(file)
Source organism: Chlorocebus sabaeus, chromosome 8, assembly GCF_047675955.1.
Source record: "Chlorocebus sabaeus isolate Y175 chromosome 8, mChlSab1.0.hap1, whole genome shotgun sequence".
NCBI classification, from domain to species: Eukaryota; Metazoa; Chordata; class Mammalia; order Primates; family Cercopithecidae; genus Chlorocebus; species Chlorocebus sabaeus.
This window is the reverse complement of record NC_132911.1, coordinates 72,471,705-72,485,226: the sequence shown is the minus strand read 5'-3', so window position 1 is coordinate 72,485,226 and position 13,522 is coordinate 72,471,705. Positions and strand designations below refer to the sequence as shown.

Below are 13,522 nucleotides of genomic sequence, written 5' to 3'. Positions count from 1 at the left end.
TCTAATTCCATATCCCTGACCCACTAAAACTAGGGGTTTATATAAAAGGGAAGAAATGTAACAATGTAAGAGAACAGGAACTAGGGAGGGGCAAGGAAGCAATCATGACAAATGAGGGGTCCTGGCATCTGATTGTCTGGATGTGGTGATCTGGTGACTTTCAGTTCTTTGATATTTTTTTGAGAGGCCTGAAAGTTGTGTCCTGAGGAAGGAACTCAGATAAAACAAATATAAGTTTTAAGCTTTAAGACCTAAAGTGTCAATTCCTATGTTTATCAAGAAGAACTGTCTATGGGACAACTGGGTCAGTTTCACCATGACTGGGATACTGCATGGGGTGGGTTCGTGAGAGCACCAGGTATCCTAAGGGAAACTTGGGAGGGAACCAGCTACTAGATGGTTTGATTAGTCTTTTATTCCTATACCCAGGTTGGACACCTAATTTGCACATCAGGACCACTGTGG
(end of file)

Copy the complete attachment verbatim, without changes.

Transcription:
Source organism: Chlorocebus sabaeus, chromosome 8, assembly GCF_047675955.1.
Source record: "Chlorocebus sabaeus isolate Y175 chromosome 8, mChlSab1.0.hap1, whole genome shotgun sequence".
NCBI classification, from domain to species: Eukaryota; Metazoa; Chordata; class Mammalia; order Primates; family Cercopithecidae; genus Chlorocebus; species Chlorocebus sabaeus.
This window is the reverse complement of record NC_132911.1, coordinates 72,471,705-72,485,226: the sequence shown is the minus strand read 5'-3', so window position 1 is coordinate 72,485,226 and position 13,522 is coordinate 72,471,705. Positions and strand designations below refer to the sequence as shown.

Below are 13,522 nucleotides of genomic sequence, written 5' to 3'. Positions count from 1 at the left end.
TCTAATTCCATATCCCTGACCCACTAAAACTAGGGGTTTATATAAAAGGGAAGAAATGTAACAATGTAAGAGAACAGGAACTAGGGAGGGGCAAGGAAGCAATCATGACAAATGAGGGGTCCTGGCATCTGATTGTCTGGATGTGGTGATCTGGTGACTTTCAGTTCTTTGATATTTTTTTGAGAGGCCTGAAAGTTGTGTCCTGAGGAAGGAACTCAGATAAAACAAATATAAGTTTTAAGCTTTAAGACCTAAAGTGTCAATTCCTATGTTTATCAAGAAGAACTGTCTATGGGACAACTGGGTCAGTTTCACCATGACTGGGATACTGCATGGGGTGGGTTCGTGAGAGCACCAGGTATCCTAAGGGAAACTTGGGAGGGAACCAGCTACTAGATGGTTTGATTAGTCTTTTATTCCTATACCCAGGTTGGACACCTAATTTGCACATCAGGACCACTGTGG